How to Say It Quickly and Still Make Your Point

With the fast-paced agenda in most business meetings today, and the attention-reducing influence of text messaging and the Internet, being able to get your ideas or recommendations across quickly is a skill set that will set you apart. When you can say the right words at the right moment – you’re on your way to success.

In considering how much – and which parts – of your knowledge or experience to share, a simple but powerful adage is this: Less is more. When in doubt, leave it out.

To appear organized and in control, a good rule of thumb is to whittle down your ideas and content to a maximum of three main ideas, if your finished message will be 10 minutes or more. If you’re only given five to seven minutes, be able to state your case summarized in two main points.

With less than five minutes, focus on conveying your idea, description or recommendation as one riveting idea.

“Awwk,” you my be thinking! “But everything is important!”

What helps you separate the significant from the nice-but-not-really-necessary? Think about the type of benefits each of your points brings to the person you are addressing or to the group. Are you going to save them time? Money? Mistakes? Are you going to help them look good? Enjoy peace of mind? Be less stressed? Beat a deadline?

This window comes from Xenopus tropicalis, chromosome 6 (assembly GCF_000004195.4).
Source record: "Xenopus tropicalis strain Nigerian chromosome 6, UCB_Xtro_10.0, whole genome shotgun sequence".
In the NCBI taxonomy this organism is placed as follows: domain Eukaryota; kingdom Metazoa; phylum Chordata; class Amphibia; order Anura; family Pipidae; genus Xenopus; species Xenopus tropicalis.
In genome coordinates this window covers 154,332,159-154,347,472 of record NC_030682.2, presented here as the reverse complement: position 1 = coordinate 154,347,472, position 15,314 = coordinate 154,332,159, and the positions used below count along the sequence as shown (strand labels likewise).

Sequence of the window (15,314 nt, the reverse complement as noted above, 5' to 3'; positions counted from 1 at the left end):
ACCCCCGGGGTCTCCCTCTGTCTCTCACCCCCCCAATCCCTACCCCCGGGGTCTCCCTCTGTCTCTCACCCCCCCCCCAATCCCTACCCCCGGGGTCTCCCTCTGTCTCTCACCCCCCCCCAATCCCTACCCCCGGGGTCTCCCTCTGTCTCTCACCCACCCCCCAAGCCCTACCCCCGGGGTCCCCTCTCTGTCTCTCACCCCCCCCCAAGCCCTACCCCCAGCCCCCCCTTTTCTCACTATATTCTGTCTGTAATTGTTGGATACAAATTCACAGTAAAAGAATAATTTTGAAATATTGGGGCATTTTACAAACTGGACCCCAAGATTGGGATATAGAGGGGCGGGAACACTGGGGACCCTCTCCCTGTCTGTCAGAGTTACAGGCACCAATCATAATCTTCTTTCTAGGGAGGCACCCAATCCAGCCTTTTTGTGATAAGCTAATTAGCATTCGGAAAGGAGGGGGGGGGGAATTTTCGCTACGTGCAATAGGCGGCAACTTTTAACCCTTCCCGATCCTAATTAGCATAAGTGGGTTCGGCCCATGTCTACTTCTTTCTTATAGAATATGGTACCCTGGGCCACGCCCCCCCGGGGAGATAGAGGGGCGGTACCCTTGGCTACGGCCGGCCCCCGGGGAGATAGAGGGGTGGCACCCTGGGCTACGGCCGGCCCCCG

If you cannot directly attach a benefit to a sentence – especially the shorter your time to speak – you’re probably better off choosing a different fact or comment to include.

No matter how important or relevant your content may be, if you deliver it in a boring, unenthusiastic or rambling manner, you will lose control and interest. Imagine you’ve lit a match under yourself to ignite your enthusiasm whenever it’s your turn to speak. This tactic is especially critical if you, yourself are not in the best of moods. It happens!

Confidence to edit on your feet and to project yourself as an expert comes when you practice aloud, often. This executive rehearsal enables you to be so thoroughly familiar with your material that it rolls off your tongue in a totally “natural” manner. Additionally, plan ways you can involve your audience by asking questions (“How many of you have…?) or inviting them to say something motivational aloud in unison (“We can be number one!).

Above all, remember that you’re the expert – or at least they think you are! You will be heard and can increase your odds of getting the results you want – as long as you’re brief, on point, and engaging.

Author:.

Anne B. Freedman is founder and president of Speak Out, Inc., in Miami, FL. She is an internationally-recognized executive speaking and networking coach, keynote speaker, and author of several books including “Unforgettable Speeches and Sales Presentations in 8 Easy Steps,” “Own the Room: Connect, Persuade & Succeed,” and a collection of how-to e-books. Her company creates messages and provides presentation coaching for senior level executives and entrepreneurs. Additionally, customized trainin...

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